path = 'cv-corpus-15.0-2023-09-08/zh-HK/clips'
output = 'cv-corpus-15.0-2023-09-08/zh-HK/clips_wavs'

file_pairs = [(file,'(.*?)\.mp3',file).group(1)+'.wav') for file in tqdm(os.listdir(path))]

def convert_and_resample(item):
    command = ['sox', os.path.join(path,item[0]),'-r','16000',os.path.join(output,item[1])]

if __name__ == '__main__':
    wavs = process_map(convert_and_resample, file_pairs, max_workers=4, chunksize=1)
To use the Python scripts in this tutorial, make sure to modify the path variables so that they match the file structure on your machine.

In this tutorial, we will be using the train subset of this Common Voice Hong Kong Cantonese corpus, consisting of 8426 audio recordings of short utterances (fewer than 30 syllables). I created another new directory train_wavs/ inside the Common Voice corpus directory cv-corpus-15.0-2023-09-08/zh-HK/. The following Python script cv15_select_wavs selects recordings that belong to the train subset and saves them in a new directory train_wavs/.

# Created by Chenzi Xu on 30/09/2023

import pandas as pd
import subprocess
import os

dir = 'cv-corpus-15.0-2023-09-08/zh-HK/clips_wavs'
train_dir = 'cv-corpus-15.0-2023-09-08/zh-HK/train_wavs'

cv_tsv = pd.read_csv('cv-corpus-15.0-2023-09-08/zh-HK/train.tsv', sep='\t', header=0)

def move(item):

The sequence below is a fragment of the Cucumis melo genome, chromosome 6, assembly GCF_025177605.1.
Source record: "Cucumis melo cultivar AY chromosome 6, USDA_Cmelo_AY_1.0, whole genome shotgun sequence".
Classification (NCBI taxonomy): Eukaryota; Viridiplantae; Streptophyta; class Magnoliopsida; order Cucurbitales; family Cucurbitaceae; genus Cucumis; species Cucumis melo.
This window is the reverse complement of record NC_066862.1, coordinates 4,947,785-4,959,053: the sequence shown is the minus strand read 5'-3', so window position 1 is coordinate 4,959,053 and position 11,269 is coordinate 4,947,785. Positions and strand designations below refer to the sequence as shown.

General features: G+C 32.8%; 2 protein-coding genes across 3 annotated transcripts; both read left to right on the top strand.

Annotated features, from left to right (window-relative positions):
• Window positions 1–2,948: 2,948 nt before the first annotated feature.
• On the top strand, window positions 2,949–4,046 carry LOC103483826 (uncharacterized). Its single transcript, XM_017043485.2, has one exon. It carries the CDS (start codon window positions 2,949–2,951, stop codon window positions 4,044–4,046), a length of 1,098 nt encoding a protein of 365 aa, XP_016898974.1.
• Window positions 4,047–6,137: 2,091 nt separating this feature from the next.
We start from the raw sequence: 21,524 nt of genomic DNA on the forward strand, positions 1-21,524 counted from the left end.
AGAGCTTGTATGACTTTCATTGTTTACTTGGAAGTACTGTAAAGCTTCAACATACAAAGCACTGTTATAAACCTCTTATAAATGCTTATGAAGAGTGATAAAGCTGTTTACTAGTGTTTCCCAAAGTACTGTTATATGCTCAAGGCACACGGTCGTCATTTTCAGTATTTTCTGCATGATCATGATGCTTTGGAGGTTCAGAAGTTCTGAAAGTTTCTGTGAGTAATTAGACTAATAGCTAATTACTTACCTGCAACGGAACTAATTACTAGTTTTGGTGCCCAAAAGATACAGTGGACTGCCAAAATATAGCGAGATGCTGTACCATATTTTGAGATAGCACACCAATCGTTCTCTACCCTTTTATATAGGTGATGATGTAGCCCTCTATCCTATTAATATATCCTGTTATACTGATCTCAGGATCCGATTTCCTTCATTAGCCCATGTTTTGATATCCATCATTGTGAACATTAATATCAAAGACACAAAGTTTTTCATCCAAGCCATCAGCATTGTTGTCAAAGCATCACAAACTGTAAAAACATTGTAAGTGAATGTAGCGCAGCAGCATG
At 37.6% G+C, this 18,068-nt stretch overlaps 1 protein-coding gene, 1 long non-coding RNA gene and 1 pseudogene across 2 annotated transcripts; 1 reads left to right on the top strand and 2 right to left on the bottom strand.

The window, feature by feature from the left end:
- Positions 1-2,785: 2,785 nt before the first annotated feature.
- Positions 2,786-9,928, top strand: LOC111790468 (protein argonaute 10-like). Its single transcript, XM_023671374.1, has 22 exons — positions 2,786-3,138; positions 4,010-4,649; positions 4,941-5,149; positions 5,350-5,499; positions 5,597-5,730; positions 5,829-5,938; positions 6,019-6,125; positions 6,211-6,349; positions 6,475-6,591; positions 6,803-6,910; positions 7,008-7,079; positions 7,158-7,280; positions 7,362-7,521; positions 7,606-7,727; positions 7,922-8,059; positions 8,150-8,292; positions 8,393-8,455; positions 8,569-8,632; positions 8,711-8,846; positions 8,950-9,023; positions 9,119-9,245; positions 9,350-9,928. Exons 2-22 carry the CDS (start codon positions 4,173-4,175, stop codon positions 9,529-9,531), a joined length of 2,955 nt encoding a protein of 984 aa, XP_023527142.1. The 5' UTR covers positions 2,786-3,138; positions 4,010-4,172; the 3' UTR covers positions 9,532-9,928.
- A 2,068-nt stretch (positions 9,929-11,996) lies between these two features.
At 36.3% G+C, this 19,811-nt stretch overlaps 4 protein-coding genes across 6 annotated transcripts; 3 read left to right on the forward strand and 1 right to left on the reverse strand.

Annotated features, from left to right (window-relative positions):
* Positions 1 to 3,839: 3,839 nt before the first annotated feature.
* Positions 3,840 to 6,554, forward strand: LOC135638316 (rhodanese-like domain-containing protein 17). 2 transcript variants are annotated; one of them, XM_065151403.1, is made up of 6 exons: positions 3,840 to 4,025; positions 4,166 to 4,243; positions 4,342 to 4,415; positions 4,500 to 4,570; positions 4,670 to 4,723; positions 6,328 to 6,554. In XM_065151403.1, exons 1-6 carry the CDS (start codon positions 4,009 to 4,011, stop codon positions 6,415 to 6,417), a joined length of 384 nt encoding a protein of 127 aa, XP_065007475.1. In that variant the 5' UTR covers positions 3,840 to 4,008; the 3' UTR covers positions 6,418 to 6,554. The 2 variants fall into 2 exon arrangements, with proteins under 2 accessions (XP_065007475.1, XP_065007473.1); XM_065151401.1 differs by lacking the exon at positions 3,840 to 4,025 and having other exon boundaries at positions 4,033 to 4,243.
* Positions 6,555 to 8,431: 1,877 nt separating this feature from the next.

item = item[:-4] + '.wav'
    command = ['mv', os.path.join(dir, item), os.path.join(train_dir, item)]


I have also set up a working directory for this mini project ~/Work/mfa-canto, and moved the train_wavs/ directory there to house the corpus data files for training acoustic models.

4.3.2 Transcripts preparation: initial TextGrids

The following Python script prepares the initial transcript files for training acoustic models in MFA. It creates a corresponding .TextGrid file for each audio recording, and writes in the transcription in a processed format: ❶ all punctuation marks are removed; ❷ Chinese characters / morphemes or English words are separated with a space. Furthermore, the tier name of transcriptions is indicated by client_id so that transcripts belonging to the same speaker has the same tier name.

# Created by Chenzi Xu on 30/09/2023

import pandas as pd
import re
from praatio import textgrid

dir = '/Users/cx936/Work/mfa-canto/train_wavs/'
cv_tsv = pd.read_csv('cv-corpus-15.0-2023-09-08/zh-HK/train.tsv', sep='\t', header=0)

cv_tsv = cv_tsv[['client_id', 'path', 'sentence']]
# remove punctuation